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ServPub - Infrastructures of Publishing

ServPub’ – Infrastructures of Publishing  aims to:

  1. Develop new theoretical, practical and analytical understandings of how mechanisms of F/LOSS (Free/Libre Open Source Software) potentially affect the current landscape of publishing – focusing specifically on academic publishing, relations between digital knowledge organization, institutional procedures and policies, and technical infrastructures.  
  2. Build shared knowledge resources, which operate in small scales and as grassroots community networks between research institutions, inside as well as outisde academia.

The working premise is that despite the trend towards open access, it remains odd/anachronistic that relatively little has changed in academic publishing and scholars still seek to distribute their work through established forms (and paywalls) even when more accessible and sustainable ones are available. With few exceptions (such as arXiv and PubPeer), publishing workflows tend to follow a model that remains relatively unchanged since industrialism and the first catalogues of research publications. Guiding questions for the project are (but not limited to): What are the relations between institutional practices of research and research publication? What is a ‘publication’ if not considered a uniform object, but a networked object that also creates its ‘publics’ in the process? How can publishing processes be adapted to open practices and vice versa? What infrastructural, organizational, technical, and cultural practices occur in this process? What visions and ideals of care, maintenance, participation, engagement, and more, do they reflect?

The project containst two parts.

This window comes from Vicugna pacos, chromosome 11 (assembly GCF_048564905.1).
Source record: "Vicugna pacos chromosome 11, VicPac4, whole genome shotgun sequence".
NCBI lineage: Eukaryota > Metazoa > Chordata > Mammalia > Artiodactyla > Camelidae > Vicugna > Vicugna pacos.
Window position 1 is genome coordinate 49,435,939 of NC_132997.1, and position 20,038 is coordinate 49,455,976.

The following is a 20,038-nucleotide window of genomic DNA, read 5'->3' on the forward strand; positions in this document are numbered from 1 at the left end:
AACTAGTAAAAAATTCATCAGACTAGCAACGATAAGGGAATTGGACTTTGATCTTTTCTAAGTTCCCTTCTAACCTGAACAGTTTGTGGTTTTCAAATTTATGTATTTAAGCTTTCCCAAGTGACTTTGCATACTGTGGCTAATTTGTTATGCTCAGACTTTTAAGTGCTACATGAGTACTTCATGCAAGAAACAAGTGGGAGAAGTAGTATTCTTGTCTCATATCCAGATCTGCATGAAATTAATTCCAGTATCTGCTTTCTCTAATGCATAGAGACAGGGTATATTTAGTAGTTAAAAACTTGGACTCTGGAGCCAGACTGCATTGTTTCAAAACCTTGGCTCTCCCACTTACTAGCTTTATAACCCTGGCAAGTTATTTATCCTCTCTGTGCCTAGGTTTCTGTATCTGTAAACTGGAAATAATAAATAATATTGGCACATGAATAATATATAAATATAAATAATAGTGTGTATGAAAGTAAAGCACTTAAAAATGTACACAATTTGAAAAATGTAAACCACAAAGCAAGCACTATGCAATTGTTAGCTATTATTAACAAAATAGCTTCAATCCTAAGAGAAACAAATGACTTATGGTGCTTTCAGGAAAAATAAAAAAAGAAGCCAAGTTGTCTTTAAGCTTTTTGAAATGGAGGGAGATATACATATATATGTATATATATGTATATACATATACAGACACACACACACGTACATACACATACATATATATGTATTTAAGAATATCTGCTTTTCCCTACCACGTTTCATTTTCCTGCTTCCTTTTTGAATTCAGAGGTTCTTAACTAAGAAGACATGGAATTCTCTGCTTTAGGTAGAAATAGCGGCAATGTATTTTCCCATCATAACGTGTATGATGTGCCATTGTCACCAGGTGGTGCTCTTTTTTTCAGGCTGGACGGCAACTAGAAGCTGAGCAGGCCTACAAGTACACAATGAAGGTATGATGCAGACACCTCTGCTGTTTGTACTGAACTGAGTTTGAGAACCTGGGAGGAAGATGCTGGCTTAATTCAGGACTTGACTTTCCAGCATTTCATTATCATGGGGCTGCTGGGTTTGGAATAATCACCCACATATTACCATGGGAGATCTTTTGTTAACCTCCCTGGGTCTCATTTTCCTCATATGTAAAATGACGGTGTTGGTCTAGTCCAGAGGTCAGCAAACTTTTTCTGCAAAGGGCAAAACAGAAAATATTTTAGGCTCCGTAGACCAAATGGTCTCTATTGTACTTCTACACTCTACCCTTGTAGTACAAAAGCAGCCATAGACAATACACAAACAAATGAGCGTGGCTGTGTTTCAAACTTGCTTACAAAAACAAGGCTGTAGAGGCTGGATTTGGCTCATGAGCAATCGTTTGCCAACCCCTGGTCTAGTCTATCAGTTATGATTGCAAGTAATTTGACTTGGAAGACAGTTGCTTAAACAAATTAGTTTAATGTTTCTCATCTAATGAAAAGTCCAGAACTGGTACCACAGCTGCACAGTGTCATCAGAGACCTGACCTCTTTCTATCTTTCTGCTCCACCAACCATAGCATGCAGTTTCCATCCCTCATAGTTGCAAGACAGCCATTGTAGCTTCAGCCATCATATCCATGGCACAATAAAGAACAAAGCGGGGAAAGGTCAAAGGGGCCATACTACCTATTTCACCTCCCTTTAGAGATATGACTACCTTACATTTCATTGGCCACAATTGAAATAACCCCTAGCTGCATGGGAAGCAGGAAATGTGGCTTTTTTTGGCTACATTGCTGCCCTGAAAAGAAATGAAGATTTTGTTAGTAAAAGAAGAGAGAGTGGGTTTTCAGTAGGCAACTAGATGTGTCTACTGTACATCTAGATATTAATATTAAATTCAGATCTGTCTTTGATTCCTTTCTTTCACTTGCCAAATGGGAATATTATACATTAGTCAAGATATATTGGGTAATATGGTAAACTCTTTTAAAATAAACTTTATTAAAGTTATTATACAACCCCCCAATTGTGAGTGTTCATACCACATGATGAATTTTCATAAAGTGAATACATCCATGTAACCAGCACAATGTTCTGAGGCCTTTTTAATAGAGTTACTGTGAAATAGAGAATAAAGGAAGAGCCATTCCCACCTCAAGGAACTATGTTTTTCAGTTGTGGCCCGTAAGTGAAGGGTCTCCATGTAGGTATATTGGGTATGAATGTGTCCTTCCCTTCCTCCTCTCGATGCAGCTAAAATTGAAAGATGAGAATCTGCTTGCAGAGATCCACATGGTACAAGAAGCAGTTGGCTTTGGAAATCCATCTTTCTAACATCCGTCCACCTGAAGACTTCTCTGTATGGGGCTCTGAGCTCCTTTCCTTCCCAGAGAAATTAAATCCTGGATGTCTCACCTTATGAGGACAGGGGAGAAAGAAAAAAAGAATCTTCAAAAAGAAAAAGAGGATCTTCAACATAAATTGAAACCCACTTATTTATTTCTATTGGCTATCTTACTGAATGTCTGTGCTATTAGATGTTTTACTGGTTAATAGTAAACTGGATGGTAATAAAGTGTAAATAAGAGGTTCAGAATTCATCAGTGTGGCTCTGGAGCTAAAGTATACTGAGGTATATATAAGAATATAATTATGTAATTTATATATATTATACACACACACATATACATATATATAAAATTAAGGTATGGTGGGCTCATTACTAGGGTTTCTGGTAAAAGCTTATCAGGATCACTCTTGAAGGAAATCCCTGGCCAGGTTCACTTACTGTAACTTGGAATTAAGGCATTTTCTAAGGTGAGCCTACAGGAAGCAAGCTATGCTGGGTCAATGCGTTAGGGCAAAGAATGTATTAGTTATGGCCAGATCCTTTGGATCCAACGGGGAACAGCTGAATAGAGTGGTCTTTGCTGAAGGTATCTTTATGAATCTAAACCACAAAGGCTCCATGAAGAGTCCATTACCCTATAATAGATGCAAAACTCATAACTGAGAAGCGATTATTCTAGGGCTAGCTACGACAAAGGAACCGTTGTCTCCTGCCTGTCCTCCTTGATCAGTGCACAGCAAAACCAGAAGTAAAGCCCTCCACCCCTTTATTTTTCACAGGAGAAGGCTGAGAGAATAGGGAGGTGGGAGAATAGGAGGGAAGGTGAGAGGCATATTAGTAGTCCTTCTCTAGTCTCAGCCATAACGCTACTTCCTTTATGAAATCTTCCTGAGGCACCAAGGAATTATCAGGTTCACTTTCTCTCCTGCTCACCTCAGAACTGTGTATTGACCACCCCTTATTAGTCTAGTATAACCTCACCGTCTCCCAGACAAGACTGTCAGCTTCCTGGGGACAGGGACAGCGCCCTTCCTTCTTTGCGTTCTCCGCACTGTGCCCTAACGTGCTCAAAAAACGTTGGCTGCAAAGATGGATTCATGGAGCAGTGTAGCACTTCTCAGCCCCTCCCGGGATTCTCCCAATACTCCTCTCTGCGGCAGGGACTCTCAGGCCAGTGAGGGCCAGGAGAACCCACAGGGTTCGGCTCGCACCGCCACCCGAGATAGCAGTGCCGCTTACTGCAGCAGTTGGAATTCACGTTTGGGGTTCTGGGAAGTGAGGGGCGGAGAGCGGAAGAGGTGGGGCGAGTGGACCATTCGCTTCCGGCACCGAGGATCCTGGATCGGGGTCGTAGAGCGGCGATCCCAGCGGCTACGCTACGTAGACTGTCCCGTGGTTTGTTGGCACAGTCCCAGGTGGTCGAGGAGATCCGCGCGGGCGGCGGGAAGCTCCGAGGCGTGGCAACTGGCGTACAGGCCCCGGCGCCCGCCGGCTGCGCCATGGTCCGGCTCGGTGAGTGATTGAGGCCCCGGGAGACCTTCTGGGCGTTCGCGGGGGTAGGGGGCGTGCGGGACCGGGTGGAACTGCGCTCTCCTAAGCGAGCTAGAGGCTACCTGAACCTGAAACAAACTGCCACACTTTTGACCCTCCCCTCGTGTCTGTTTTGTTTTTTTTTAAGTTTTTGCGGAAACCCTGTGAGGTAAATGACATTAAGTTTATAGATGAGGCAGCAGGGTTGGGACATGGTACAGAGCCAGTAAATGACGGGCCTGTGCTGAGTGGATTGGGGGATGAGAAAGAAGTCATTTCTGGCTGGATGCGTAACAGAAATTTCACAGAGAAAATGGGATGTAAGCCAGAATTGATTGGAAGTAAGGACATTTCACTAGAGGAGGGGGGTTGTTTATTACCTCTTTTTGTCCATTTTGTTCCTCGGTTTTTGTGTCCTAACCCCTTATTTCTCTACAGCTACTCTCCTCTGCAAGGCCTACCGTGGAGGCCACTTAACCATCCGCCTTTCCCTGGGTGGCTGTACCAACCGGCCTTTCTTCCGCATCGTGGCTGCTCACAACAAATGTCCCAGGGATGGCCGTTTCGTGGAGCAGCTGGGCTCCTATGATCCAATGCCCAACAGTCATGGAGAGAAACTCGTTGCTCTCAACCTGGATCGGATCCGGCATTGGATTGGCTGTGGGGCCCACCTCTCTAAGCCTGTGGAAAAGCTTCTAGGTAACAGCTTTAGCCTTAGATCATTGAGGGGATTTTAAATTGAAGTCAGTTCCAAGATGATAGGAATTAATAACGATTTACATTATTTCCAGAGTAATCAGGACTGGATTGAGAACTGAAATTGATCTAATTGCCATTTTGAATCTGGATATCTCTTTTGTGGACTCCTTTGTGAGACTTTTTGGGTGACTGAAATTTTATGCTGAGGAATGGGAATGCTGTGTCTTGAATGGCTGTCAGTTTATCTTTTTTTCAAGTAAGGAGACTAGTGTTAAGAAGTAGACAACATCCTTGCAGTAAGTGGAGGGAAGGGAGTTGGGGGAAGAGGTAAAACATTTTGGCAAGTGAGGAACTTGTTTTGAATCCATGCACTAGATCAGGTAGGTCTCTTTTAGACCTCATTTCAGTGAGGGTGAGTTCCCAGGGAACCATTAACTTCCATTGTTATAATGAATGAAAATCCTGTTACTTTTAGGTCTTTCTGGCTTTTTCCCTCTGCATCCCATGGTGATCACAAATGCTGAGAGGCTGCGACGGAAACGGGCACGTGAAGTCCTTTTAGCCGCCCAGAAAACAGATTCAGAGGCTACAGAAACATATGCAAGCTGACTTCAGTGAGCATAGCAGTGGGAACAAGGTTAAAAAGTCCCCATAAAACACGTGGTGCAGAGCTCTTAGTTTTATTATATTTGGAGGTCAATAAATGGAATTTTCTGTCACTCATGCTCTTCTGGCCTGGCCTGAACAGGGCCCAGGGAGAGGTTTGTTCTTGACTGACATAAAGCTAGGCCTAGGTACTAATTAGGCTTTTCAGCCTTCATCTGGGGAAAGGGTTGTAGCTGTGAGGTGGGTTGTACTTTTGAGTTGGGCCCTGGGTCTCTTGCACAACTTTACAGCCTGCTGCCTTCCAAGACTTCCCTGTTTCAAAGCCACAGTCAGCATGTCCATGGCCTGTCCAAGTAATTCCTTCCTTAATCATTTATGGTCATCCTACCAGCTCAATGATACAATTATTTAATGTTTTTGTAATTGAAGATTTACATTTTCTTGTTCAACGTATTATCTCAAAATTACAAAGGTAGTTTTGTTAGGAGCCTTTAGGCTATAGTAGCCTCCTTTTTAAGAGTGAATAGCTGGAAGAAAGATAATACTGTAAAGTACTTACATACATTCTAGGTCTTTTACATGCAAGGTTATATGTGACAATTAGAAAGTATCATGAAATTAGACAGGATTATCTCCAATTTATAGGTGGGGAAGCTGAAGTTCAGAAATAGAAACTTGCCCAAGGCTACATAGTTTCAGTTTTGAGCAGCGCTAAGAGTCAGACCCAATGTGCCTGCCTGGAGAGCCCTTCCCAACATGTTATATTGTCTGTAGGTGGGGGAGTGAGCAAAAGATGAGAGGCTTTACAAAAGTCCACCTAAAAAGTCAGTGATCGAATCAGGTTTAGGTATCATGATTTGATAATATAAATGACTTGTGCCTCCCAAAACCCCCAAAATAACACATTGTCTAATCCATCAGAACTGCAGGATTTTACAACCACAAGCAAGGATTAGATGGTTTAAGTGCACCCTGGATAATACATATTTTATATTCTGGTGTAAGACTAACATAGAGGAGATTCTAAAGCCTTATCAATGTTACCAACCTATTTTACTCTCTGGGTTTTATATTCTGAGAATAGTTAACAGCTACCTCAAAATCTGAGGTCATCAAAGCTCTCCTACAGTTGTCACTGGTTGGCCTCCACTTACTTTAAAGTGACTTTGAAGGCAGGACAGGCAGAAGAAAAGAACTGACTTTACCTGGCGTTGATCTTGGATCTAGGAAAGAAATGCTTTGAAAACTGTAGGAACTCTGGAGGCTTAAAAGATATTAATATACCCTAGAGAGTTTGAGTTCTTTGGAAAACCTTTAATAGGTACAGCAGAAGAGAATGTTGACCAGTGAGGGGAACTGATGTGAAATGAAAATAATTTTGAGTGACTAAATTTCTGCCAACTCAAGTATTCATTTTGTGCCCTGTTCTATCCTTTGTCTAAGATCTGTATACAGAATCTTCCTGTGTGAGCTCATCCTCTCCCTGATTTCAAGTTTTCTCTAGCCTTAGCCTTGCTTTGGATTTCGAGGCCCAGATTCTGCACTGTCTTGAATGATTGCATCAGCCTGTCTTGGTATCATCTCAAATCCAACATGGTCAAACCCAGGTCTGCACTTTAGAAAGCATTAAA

Publishing infrastructure: Firstly, in collaboration with Centre for the Study of the Networked Image (London South Bank University), Creative Computing Institute (University of the Arts London), and grassroot tech collectives Varia, and using wiki-to-print tools, git repositories and other types of F/LOSS, the project experiments with ways of drawing together previously separated processes in academic research and publishing: Research development (reading, writing and conversation) production (editing, peer-review, design, and layout), and dissemination (print and distribution). The proposal is to develop a viable alternative and bespoke F/LOSS-based publishing infrastructure which can support new and existing publishing initiatives – to open-up the future potential of academic publishing as a cultural practice in which books can be written and read as networked objects.

ServPub: Secondly, in further collaboration with grassroot collectives Systerserver and In-Grid, the project specifically addresses the question of hosting and maintaining the publication infrastructure (see also the project "CTP-server"). This includes the deconstruction of the relation between host and guest, and questioning the affective role of infrastructures: how  technical practices are practiced as  ‘minor’ technologies (and opposed to ‘big tech’), how they can be attentive to practices of care for the social and the environment (i.e., 'feminist' practices), and more. ServPub is intended to be run by collectives of artists, coders, activists, scholars, researchers using F/LOSS values and practices. 

Related resources on publishing: 

Useful resources on ‘minor’ hosting and serving:



  • Christian Ulrik Andersen 
  • Geoff Cox (LSBU))
  • Winnie Soon (UAL)
  • Pablo Velasco

Geoff Cox

Associate Professor

Winnie Soon

Associate Professor

Pablo Velasco

Associate Professor

2011- / 2023-

'ServPub' was initiated in 2023, but the experimental academic publishing ('infrastructures of publishing') began already in 2011, with the launch of the first A Peer-reviewed Newspaper


  • SHAPE - Digital Citizenship, Aarhus University
  • London South Bank University
  • University of the Arts London


  • A shared (F/LOSS) platform for producing wiki-to-print publications
  • Public documentation/know-how of 'minor' technological practices of hosting and publishing.
  • Theoretical, practical and analytical understandings of how mechanisms of F/LOSS affect (academic) publishing